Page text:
Since that first fateful day of allergy testing, though, I've begun to experiment with making things that I can eat - and not only the mundane stir-fries and soups, but also the things that I've loved for years and years, chocolate being the main component of many! Yes, I'm a bit of a chocolate fanatic (dark chocolate forever!), and I've already been able to make some pretty decent truffles, cakes, and candies. Not being able to eat cane sugar makes life difficult, though. Entrées, on the other hand, are hard to motivate myself to make. My dear friend Joo suggested starting this blog in order to help motivate me to get more creative, which means that this will hopefully be beneficial to all involved!
So this blog probably won’t contain much in the way of yummy, delicious, gluten-y bread or cheesy treats, but it will have recipes and ideas to help those of you who have restricted diets. It will have posts on the things that I’m learning that pertain to health, which will hopefully help anyone who comes along and reads this blog.
My hope is that my adventures in nutrition and health will be both a help and an inspiration to anyone who is suffering or knows someone who is suffering from health problems, physically, mentally, or spiritually.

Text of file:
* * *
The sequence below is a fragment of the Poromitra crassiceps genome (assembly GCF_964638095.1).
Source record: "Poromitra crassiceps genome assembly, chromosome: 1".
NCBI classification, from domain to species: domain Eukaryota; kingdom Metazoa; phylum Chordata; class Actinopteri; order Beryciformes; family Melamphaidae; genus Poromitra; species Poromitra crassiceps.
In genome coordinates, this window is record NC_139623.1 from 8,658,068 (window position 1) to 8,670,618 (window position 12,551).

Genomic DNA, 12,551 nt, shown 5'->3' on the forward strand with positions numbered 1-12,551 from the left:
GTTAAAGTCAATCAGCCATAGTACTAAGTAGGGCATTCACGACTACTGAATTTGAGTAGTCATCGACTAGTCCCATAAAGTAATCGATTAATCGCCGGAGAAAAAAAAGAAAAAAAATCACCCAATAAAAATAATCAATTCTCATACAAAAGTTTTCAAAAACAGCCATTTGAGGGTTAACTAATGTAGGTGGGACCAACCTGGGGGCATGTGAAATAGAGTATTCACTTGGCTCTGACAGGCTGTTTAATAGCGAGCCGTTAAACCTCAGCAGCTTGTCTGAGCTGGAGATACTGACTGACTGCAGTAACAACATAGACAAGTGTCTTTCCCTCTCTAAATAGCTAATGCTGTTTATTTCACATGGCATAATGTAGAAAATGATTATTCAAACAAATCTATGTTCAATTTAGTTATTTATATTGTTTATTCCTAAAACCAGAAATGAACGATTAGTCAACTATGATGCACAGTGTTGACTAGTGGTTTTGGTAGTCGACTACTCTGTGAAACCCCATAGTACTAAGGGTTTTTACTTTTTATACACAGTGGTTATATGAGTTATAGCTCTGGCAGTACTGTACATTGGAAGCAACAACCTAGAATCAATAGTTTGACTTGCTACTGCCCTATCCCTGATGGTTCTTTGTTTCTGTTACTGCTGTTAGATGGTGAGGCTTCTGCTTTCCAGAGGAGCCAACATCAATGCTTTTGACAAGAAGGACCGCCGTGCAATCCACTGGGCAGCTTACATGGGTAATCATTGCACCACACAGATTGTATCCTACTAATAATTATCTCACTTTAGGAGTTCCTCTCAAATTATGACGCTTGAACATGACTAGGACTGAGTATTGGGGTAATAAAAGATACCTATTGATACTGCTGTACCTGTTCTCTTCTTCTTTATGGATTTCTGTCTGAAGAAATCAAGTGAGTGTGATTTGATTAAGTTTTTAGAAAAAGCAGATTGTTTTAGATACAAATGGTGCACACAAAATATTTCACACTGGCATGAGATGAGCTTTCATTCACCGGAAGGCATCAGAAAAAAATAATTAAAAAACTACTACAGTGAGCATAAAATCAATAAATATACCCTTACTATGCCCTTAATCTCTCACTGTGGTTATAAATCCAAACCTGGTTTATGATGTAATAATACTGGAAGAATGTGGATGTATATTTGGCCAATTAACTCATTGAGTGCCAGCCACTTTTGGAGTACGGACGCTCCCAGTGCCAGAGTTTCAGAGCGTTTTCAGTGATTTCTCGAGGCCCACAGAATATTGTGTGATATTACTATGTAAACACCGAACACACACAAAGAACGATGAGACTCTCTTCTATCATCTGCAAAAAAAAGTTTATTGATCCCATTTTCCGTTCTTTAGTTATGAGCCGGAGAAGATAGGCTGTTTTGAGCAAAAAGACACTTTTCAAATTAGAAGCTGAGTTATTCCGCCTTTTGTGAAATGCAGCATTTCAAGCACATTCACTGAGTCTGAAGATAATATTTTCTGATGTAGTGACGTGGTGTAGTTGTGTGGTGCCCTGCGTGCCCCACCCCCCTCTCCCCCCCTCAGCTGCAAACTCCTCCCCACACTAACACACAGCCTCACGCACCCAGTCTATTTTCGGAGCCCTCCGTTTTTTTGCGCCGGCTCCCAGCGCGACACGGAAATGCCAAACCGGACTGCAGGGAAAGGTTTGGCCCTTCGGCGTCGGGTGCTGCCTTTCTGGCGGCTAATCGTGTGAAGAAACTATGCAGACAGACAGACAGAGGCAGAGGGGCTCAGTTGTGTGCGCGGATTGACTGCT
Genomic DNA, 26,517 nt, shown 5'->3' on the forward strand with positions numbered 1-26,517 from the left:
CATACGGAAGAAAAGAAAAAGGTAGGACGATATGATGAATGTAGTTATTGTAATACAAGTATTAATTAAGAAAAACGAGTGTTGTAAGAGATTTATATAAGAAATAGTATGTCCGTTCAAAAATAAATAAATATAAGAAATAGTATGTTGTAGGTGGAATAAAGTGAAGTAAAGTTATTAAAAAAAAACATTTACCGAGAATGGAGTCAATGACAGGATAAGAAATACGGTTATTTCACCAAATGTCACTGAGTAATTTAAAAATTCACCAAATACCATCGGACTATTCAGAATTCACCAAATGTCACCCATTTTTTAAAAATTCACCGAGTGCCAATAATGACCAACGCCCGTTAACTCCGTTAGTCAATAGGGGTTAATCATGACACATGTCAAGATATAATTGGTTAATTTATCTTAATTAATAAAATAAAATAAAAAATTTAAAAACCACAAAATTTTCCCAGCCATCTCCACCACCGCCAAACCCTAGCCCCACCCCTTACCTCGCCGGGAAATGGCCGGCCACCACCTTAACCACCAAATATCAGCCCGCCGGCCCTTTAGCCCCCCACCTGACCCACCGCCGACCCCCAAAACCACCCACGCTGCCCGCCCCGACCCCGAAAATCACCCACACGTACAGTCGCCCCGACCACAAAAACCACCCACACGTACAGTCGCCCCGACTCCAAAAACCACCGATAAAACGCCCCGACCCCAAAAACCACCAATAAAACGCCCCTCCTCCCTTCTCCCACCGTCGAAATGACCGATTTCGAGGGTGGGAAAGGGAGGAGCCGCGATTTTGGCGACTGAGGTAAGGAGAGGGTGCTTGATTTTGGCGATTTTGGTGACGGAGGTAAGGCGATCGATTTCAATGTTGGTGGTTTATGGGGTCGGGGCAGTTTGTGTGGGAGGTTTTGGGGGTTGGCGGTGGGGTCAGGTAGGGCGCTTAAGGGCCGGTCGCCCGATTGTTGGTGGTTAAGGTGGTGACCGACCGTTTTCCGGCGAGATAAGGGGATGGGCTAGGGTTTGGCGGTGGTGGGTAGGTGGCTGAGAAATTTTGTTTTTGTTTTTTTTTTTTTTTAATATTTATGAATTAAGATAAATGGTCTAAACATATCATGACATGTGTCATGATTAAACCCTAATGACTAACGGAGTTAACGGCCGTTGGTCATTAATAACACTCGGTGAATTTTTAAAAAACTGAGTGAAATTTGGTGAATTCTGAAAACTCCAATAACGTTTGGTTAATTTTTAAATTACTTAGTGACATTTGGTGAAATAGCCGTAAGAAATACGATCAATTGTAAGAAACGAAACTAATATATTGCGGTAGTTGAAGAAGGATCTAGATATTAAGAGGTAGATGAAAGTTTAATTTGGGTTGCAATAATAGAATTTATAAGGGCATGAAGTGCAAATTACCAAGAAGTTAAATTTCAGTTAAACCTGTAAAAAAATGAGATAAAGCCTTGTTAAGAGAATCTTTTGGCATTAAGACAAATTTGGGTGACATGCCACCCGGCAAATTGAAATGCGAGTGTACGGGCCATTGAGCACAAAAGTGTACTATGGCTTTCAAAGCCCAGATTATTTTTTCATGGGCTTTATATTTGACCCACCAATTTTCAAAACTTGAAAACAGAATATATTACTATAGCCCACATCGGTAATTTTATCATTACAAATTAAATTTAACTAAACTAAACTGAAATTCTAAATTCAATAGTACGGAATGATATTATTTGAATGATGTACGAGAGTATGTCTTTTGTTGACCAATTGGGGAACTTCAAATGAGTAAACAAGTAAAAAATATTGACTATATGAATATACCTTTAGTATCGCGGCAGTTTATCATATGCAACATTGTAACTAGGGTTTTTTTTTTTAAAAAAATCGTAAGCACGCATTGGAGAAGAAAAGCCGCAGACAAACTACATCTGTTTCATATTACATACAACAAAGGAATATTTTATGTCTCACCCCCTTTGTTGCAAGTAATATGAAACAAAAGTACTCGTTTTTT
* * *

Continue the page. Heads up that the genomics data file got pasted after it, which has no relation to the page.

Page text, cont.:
I grew up eating my Mom's amazing gourmet cooking. And then something happened. Almost two years ago, I became very sick. After lots of testing, the types of food I could eat became very, very limited. My mission now is to try to make good, affordable, easy, allergy-friendly food! All of my recipes, therefore, will be gluten free, dairy free, bean free, egg free, and cane sugar free. Most of my recipes will be paleo, Whole30, and/or keto friendly.
I am not (yet!) a certified nutritionist of any sort. Anything I say about health or nutrition is simply from my own research, and I would advise you to research before taking any of my advice.